Definitions

from Wiktionary, Creative Commons Attribution/Share-Alike License

  • adj. Shaped like a caterpillar.

from The Century Dictionary and Cyclopedia

  • In entomology, resembling a caterpillar: said of certain larvæ, as those of the saw-fly.
  • In botany, worm-like; shaped like a caterpillar: applied to the spores of certain lichens. Also erucæform.

Etymologies

from Wiktionary, Creative Commons Attribution/Share-Alike License

Latin eruca ("caterpillar") + -form

Examples

  • S.ch larvae as these latter are examples of the type called _eruciform_ by A.S. Packard (1898) who as well as other writers has laid stress on the series of transitional steps from the campodeiform to the eruciform type afforded by the larvae of the Coleoptera.

    The Life-Story of Insects

  • A. Lameere has indeed, while admitting the adaptive character of insect larvae generally, argued (1899) with much ingenuity that the eruciform or vermiform type must have been primitive among the Endopterygota, believing that the original environment of the larvae of the ancestral stock of all these insects must have been the interior of plant tissues.

    The Life-Story of Insects

  • A fact of much importance in the transformations of beetles as pointed out by Brauer (1869) is that in a few families, the first larval instar is campodeiform, while the subsequent instars are eruciform.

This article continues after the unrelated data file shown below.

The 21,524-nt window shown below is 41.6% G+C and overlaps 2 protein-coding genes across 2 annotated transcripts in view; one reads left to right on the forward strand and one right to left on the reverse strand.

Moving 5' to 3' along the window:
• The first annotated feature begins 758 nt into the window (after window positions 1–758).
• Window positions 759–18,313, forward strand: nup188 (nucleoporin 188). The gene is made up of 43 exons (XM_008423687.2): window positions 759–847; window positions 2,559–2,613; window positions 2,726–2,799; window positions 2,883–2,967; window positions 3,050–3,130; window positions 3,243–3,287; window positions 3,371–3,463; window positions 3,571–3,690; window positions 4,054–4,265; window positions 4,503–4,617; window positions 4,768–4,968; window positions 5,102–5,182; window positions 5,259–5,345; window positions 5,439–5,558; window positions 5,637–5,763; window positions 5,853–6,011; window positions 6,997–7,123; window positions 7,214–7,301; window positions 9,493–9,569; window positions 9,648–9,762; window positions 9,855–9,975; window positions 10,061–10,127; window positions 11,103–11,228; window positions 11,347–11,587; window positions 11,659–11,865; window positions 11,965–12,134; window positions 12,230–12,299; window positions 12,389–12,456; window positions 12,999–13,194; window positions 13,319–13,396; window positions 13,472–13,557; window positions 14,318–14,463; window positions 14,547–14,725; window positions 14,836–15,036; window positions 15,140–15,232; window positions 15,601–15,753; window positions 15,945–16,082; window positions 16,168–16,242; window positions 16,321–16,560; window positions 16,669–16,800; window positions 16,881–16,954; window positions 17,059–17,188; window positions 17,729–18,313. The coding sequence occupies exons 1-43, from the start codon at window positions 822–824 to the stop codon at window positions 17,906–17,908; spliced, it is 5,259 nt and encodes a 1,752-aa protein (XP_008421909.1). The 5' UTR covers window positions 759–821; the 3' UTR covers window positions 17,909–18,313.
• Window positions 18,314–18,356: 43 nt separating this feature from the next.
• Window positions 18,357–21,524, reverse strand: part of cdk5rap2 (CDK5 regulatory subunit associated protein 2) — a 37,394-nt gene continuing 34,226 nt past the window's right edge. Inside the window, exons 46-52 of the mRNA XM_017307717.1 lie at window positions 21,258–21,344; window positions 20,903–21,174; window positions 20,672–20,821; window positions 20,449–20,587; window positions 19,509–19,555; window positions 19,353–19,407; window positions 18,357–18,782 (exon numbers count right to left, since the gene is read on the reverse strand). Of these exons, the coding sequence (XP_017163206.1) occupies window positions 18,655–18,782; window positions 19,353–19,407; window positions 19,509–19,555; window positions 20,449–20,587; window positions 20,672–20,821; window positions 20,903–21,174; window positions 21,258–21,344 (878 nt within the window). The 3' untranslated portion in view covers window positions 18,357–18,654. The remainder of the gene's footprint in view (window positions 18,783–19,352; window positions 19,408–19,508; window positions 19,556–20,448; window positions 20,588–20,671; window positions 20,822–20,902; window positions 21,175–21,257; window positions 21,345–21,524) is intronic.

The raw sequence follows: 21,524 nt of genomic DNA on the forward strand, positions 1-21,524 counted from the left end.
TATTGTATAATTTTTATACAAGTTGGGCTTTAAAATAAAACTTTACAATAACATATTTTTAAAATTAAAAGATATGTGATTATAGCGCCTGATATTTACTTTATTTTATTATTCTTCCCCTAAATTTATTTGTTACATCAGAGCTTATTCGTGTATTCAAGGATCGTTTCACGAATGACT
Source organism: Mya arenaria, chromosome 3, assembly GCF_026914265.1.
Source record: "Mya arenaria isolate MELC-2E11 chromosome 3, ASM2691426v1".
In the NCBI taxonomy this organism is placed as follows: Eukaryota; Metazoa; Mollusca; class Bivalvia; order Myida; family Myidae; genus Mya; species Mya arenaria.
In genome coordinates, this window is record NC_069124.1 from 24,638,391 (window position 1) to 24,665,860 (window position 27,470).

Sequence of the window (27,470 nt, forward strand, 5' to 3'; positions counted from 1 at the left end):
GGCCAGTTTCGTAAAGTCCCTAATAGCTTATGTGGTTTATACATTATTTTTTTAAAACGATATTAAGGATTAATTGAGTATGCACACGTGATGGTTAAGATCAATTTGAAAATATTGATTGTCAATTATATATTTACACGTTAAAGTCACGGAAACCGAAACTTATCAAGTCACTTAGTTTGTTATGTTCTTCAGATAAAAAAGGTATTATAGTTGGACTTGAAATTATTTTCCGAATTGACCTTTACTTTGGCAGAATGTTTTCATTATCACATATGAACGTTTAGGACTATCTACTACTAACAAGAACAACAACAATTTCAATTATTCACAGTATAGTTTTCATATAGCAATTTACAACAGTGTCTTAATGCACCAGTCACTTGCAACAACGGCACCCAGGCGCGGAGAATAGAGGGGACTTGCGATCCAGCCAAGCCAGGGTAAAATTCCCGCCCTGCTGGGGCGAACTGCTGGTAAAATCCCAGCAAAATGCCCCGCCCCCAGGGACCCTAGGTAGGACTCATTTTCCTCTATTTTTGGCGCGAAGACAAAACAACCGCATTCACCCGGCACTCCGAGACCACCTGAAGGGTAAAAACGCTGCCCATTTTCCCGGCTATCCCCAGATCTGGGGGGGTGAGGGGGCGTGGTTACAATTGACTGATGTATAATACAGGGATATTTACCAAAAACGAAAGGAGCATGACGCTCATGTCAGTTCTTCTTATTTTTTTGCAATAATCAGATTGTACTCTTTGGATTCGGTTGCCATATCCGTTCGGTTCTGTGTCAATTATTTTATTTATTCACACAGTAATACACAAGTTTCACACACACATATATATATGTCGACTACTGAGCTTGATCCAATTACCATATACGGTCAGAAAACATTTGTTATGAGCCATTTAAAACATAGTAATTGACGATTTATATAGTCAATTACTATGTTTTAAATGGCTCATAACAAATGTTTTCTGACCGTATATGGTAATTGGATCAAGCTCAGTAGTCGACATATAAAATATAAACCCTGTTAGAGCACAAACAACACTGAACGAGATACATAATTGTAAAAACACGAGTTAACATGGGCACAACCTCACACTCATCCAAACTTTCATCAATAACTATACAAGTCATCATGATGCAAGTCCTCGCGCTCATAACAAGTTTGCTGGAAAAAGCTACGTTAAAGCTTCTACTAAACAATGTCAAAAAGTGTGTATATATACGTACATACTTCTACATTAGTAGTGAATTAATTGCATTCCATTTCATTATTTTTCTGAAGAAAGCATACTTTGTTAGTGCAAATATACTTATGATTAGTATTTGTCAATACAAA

The Life-Story of Insects

  • Hence the preliminary armoured and active instar is necessary in order to reach the feeding place; this journey accomplished, the eruciform condition is at once assumed.

    The Life-Story of Insects

  • It seems impossible to avoid the conclusion that the active, armoured campodeiform grub differing less from its parent than an eruciform larva differs from its parent, is as a larval type more primitive than the caterpillar or maggot.

    The Life-Story of Insects

  • Coleoptera which as we have seen (pp. 50 _f. _) display a most interesting variety of larval structure, the legless, eruciform larva characterises families in which the imago shows the greatest specialisation, while in the same life-story, as in the case of the oil-beetles (pp. 56-7), the newly-hatched grub may be campodeiform, changing to the eruciform type as soon as it finds itself within reach of its host's rich store of food.

    The Life-Story of Insects

  • The caddis-larva is as a rule of the eruciform type, but with well-developed thoracic legs, and with hook-like tail-appendages; by means of the latter it anchors itself to the extremity of its curious

    The Life-Story of Insects

  • For reasons which we will not pause here to discuss, we have always regarded the eruciform type of larva as the highest.

    Our Common Insects A Popular Account of the Insects of Our Fields, Forests, Gardens and Houses

  • Turning to eruciform types of larva, we find the _caterpillar_ (fig. 1

    The Life-Story of Insects

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